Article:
New research presented at the Asian Pacific Society of Cardiology Congress 2015 reports an association between polygamy and increased heart disease risk, with the level of risk and severity of heart disease increasing with the number of wives.
The study can only report an association between polygamy and heart disease, and not that polygamy causes heart disease.
The authors behind the new study say there is evidence that married people have better overall health and longevity but that until now there have been no studies looking at the effect of polygamy on cardiovascular health.
Practiced mainly in North and West Africa, the Middle East, Central Asia and Southeast Asia, men practicing polygamy have up to four wives, although they do not normally all live together in the same house.
The multicenter observational study was conducted by cardiologists across five hospitals in Saudi Arabia and the United Arab Emirates. The participants in the study were 687 married men with an average age of 59.
Fifty-six percent of the men had diabetes, 57% had hypertension and 45% had a prior history of coronary artery disease (CAD). Sixty-eight percent of the men had one wife, 19% had two wives, 10% had three wives and 3% had four wives. Men with multiple wives were more likely to be older, live in a rural area, have a higher income and also have a history of coronary artery bypass grafting (CABG).
“Polygamy may be more frequent in rural areas because it is more culturally acceptable and getting married at a young age is more common,” says study author Dr. Amin Daoulah, a cardiologist at the King Faisal Specialist Hospital and Research Centre in Jeddah, Saudi Arabia.
“Also, in the regions that we studied,” he continues, “there was a higher percentage of national citizens residing in rural areas compared to urban areas. Men with multiple wives have to be well supported financially, and although Saudis and Emirati people are supported by their governments, polygamists may need more than one income. They may therefore take on extra employment or have the added pressure of traveling daily to urban areas for higher paid work.”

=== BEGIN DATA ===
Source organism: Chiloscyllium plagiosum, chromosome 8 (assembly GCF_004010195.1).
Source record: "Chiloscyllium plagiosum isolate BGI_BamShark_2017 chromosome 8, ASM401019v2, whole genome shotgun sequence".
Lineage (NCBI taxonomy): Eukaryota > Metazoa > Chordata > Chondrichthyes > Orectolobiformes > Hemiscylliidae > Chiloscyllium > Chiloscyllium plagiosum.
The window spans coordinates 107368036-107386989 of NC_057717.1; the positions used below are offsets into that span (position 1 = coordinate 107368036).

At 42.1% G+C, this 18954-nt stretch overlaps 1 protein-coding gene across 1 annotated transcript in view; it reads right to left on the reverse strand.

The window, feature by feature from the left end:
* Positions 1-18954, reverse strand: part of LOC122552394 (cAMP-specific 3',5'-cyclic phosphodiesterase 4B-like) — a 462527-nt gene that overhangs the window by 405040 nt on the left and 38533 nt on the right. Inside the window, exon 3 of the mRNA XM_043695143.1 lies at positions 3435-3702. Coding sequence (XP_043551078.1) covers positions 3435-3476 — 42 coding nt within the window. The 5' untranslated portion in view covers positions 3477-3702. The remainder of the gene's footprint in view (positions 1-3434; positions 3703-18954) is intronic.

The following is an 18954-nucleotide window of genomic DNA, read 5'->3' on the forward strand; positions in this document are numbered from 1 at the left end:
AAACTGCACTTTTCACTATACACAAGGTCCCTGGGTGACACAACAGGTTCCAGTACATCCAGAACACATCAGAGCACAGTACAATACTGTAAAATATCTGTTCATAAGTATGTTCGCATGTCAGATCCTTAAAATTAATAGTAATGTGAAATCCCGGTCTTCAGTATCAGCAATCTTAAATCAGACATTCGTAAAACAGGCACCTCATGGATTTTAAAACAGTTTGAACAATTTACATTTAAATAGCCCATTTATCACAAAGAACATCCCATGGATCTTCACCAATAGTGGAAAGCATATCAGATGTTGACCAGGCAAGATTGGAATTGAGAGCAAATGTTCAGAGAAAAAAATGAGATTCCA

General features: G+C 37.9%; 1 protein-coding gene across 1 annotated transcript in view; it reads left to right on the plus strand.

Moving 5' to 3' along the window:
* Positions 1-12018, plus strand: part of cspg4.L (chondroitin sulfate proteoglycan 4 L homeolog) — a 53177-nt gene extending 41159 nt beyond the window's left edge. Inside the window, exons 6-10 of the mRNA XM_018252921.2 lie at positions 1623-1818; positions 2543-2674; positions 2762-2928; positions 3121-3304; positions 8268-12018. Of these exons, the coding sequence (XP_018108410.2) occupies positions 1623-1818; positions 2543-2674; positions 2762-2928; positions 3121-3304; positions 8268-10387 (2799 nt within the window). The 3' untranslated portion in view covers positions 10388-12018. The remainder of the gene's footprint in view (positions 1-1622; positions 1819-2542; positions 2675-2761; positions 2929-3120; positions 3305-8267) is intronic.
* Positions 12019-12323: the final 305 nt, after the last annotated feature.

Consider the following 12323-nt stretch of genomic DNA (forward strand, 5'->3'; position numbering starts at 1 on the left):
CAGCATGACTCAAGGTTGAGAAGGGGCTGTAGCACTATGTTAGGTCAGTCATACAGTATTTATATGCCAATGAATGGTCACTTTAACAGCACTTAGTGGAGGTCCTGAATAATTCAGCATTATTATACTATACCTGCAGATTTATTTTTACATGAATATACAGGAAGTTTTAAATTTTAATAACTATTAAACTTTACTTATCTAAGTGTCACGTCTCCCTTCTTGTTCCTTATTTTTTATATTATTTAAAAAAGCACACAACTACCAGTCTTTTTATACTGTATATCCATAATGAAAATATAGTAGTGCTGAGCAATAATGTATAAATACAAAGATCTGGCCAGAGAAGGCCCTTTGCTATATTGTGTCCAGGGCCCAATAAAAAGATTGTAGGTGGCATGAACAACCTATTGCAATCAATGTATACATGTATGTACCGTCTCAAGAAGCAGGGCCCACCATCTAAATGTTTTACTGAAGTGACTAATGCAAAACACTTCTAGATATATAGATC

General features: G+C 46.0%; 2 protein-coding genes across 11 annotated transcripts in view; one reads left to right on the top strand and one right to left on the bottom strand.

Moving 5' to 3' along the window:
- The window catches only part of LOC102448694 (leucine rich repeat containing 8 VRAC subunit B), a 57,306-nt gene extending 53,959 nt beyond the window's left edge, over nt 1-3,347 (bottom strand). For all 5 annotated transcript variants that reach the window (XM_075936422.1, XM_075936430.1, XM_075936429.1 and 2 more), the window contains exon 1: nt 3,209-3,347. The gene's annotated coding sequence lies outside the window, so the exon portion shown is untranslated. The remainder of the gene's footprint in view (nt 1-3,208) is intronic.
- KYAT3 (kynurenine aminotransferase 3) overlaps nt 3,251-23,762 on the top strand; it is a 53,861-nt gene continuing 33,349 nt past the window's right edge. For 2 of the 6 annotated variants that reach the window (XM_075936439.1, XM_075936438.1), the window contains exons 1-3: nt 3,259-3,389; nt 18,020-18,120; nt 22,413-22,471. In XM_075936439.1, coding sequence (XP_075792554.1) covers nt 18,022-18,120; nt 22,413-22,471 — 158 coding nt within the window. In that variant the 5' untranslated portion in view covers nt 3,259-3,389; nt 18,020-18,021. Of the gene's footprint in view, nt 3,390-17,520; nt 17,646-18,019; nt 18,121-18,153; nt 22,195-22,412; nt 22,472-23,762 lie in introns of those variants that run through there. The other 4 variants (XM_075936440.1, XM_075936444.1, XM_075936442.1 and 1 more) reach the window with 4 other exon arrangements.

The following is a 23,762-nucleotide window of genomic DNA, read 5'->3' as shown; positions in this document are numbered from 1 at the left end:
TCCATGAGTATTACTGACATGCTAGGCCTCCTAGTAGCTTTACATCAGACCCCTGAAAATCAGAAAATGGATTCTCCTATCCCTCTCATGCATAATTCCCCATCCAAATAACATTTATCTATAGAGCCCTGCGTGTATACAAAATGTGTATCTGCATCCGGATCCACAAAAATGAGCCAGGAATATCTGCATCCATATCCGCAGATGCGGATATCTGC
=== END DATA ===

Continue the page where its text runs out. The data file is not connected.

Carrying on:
‘Significant association’ between number of wives and heart disease
In the study, there was a significant association between number of wives and symptoms of CAD, disease of the left main artery (LMD) and disease of multiple blood vessels (MVD).
Overall, the men who practiced polygamy were found to have a 4.6-fold increased risk of CAD, a 3.5-fold increased risk of LMD and a 2.6-fold elevated risk of MVD.
Dr. Daoulah hypothesizes on what is driving the association between heart disease and having multiple wives:
“We found an association between an increasing number of wives and the severity and number of coronary blockages. This could be because the need to provide and maintain separate households multiplies the financial burden and emotional expense. Each household must be treated fairly and equally, and it seems likely that the stress of doing that for several spouses and possibly several families of children is considerable.”
However, the study did not closely analyze confounding factors such as physical activity, level of intimacy, dietary habits and what effects interbreeding with close relatives may have, genetically.
Therefore, the study can only report an association between polygamy and heart disease, and not that polygamy causes heart disease. Dr. Daoulah says that further studies are needed to verify this association.
“We know that long-term stress in family life increases the risk of coronary heart disease (CHD) and it would be interesting to see what effect polygamy had on wives’ CHD risk,” suggests Prof. Michel Komajda, course director of the European Society of Cardiology program in Abu Dhabi.
“People with psychosocial risk factors are less likely to take cardiac medications, which could be relevant in the group with prior CABG. Extra support may be needed to adhere to prescribed drugs and change lifestyle,” Prof. Komajda adds.